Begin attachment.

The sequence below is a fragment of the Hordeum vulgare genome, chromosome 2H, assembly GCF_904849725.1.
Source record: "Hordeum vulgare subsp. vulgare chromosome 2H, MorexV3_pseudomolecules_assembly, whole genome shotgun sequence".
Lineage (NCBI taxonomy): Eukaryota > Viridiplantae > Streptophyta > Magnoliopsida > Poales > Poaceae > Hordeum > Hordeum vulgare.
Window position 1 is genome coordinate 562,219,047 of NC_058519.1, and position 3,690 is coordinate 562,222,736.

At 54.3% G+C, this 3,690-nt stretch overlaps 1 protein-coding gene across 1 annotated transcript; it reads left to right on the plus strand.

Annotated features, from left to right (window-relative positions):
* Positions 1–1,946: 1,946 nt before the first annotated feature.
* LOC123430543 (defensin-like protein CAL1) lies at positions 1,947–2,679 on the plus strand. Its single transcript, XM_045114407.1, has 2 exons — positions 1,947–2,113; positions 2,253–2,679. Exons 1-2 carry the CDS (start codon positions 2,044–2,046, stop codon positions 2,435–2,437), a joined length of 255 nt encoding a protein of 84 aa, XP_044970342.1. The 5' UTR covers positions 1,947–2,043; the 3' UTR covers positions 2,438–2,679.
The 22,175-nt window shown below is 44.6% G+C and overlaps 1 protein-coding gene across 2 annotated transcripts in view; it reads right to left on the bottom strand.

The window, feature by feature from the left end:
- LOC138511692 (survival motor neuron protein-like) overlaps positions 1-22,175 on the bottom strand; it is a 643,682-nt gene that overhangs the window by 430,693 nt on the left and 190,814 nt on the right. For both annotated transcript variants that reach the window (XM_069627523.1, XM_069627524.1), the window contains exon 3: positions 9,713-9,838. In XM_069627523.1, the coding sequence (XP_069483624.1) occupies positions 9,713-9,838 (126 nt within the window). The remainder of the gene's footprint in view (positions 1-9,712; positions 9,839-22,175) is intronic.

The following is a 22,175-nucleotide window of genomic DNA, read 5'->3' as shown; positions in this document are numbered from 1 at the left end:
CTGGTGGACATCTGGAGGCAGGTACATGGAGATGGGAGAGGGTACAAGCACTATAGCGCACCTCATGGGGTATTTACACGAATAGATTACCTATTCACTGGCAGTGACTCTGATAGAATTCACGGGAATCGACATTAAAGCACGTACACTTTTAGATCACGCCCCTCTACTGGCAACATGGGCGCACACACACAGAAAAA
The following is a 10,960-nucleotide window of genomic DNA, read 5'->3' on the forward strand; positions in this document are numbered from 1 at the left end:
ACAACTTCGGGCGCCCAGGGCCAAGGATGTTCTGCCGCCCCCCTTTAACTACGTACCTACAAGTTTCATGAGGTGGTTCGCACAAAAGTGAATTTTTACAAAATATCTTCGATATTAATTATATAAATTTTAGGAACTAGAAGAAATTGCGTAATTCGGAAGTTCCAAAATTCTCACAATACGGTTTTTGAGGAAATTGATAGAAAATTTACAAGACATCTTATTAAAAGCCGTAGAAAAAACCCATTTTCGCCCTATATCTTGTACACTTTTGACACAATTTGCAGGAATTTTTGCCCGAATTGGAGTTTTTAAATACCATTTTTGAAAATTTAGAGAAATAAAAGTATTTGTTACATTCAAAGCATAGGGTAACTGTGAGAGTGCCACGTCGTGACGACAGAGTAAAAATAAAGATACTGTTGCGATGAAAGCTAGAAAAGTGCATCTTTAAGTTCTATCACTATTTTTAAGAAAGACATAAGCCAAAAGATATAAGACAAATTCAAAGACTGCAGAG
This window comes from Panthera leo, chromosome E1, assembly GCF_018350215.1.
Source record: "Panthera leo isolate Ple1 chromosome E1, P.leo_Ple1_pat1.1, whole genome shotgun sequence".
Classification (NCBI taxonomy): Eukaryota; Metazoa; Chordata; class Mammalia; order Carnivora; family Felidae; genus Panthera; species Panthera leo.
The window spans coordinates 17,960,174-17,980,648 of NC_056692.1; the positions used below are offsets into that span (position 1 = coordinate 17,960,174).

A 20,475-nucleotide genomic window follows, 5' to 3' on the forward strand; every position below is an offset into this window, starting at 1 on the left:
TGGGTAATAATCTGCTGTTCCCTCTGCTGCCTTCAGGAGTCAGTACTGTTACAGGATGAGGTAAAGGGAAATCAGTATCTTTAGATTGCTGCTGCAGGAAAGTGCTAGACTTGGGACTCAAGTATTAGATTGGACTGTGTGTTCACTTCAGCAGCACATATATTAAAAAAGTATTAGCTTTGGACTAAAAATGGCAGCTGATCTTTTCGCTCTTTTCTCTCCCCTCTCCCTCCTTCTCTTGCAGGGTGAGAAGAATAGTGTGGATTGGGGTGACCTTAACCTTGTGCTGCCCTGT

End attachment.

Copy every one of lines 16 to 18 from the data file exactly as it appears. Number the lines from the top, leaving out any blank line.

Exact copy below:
This window comes from Panthera leo, chromosome E1, assembly GCF_018350215.1.
Source record: "Panthera leo isolate Ple1 chromosome E1, P.leo_Ple1_pat1.1, whole genome shotgun sequence".
Classification (NCBI taxonomy): Eukaryota; Metazoa; Chordata; class Mammalia; order Carnivora; family Felidae; genus Panthera; species Panthera leo.